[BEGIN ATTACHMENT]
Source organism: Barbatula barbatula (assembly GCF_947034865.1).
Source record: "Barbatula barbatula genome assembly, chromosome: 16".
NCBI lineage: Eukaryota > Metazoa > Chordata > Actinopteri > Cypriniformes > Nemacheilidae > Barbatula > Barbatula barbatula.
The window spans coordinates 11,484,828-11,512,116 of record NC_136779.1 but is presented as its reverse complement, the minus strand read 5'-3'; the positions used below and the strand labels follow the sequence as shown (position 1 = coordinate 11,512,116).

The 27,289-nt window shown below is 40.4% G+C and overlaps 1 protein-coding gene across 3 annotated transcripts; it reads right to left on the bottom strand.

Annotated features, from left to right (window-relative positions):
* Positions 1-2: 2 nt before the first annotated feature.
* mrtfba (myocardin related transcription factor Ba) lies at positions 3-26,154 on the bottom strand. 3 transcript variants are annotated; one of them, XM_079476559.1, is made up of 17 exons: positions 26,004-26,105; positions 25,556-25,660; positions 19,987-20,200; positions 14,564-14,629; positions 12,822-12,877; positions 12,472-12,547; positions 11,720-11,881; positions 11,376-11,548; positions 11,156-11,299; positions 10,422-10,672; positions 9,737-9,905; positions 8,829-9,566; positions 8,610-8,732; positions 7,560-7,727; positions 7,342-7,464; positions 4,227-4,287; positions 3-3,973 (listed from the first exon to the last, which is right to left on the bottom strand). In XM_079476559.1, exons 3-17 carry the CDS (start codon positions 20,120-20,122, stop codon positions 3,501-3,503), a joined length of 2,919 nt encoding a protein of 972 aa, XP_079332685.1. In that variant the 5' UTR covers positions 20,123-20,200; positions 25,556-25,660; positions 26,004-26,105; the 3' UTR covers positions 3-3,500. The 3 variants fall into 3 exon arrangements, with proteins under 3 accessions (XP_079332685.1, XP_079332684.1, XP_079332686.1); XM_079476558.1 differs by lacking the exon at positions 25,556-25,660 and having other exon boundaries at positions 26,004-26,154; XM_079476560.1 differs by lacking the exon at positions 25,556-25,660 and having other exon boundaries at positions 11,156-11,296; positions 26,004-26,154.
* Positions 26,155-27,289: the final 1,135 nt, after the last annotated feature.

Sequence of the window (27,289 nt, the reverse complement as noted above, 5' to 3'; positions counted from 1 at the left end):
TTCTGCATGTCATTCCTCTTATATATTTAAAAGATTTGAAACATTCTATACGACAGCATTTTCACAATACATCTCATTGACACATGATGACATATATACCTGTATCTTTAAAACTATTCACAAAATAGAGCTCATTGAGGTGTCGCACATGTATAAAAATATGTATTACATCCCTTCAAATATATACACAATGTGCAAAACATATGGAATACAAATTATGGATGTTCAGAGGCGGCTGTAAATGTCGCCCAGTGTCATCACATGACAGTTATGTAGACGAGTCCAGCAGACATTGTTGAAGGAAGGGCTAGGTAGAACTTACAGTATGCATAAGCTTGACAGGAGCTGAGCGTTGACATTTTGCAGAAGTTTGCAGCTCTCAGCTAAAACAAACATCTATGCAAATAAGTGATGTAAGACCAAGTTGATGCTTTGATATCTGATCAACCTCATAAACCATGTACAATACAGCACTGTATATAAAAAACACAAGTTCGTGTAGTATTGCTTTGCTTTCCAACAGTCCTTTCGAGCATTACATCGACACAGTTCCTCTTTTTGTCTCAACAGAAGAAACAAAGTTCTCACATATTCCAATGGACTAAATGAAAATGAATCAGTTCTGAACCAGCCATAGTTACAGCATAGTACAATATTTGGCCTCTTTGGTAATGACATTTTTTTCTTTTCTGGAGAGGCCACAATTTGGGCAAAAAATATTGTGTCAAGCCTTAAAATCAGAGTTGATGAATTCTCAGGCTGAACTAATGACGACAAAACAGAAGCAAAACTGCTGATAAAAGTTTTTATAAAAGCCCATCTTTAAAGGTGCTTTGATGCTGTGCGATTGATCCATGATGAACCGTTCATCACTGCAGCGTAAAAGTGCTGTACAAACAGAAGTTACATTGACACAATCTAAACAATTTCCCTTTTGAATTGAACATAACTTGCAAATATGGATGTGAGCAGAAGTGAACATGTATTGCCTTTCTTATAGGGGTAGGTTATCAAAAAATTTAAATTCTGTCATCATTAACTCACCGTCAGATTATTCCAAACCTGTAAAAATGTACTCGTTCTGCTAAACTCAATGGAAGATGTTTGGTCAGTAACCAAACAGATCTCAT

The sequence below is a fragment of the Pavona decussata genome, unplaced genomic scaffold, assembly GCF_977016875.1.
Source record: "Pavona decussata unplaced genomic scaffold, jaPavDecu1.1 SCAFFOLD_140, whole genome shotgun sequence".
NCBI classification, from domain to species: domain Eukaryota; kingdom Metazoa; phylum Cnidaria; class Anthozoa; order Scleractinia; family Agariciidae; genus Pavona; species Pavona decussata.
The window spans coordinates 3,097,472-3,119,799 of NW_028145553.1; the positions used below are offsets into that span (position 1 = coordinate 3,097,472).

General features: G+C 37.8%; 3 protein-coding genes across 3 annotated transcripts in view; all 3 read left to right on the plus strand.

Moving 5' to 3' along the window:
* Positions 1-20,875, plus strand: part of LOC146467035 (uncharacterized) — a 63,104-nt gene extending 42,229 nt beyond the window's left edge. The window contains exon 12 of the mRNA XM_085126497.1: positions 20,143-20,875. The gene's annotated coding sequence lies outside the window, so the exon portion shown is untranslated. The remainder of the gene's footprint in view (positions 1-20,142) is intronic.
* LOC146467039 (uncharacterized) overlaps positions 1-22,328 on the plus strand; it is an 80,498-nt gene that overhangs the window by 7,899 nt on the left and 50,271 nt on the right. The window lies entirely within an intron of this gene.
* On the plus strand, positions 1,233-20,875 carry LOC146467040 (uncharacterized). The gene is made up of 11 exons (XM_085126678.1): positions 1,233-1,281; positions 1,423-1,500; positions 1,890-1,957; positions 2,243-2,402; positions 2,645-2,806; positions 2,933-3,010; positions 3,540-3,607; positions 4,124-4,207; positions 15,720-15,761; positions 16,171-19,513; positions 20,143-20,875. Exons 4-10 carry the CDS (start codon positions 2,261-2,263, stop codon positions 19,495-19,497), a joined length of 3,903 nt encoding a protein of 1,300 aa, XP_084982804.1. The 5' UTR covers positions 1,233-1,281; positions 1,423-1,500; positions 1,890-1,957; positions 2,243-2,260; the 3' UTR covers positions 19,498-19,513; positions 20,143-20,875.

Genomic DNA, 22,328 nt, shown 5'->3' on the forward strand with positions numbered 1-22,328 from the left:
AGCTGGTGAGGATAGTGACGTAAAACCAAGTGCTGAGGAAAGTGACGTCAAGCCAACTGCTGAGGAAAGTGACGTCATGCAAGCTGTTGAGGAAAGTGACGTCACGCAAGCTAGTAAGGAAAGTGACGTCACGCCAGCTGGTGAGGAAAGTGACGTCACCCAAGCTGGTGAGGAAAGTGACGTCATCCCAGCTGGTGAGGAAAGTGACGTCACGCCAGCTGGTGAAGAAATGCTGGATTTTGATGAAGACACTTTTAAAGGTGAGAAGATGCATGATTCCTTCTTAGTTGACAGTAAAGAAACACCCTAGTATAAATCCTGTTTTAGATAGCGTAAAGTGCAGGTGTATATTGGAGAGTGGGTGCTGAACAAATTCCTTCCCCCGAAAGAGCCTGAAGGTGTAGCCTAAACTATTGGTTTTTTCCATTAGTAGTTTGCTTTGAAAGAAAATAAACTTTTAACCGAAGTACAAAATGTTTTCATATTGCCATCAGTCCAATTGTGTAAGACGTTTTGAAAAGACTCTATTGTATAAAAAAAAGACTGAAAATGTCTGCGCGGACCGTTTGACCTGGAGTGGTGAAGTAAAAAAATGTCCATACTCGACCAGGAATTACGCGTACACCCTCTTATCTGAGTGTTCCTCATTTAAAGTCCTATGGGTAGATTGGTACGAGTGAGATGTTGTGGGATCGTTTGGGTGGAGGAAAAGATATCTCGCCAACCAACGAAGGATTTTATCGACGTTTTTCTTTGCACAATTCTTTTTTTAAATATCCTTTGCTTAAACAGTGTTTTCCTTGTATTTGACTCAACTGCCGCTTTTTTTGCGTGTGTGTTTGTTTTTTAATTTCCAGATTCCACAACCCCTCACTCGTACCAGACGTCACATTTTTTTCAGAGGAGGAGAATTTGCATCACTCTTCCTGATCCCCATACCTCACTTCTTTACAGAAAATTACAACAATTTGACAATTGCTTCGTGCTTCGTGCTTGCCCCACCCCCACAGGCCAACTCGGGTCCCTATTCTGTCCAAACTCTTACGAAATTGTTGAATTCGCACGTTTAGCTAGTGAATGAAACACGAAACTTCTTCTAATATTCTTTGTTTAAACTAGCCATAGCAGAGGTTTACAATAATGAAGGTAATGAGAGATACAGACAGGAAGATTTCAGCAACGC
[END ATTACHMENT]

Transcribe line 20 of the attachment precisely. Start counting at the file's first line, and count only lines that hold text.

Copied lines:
* On the plus strand, positions 1,233-20,875 carry LOC146467040 (uncharacterized). The gene is made up of 11 exons (XM_085126678.1): positions 1,233-1,281; positions 1,423-1,500; positions 1,890-1,957; positions 2,243-2,402; positions 2,645-2,806; positions 2,933-3,010; positions 3,540-3,607; positions 4,124-4,207; positions 15,720-15,761; positions 16,171-19,513; positions 20,143-20,875. Exons 4-10 carry the CDS (start codon positions 2,261-2,263, stop codon positions 19,495-19,497), a joined length of 3,903 nt encoding a protein of 1,300 aa, XP_084982804.1. The 5' UTR covers positions 1,233-1,281; positions 1,423-1,500; positions 1,890-1,957; positions 2,243-2,260; the 3' UTR covers positions 19,498-19,513; positions 20,143-20,875.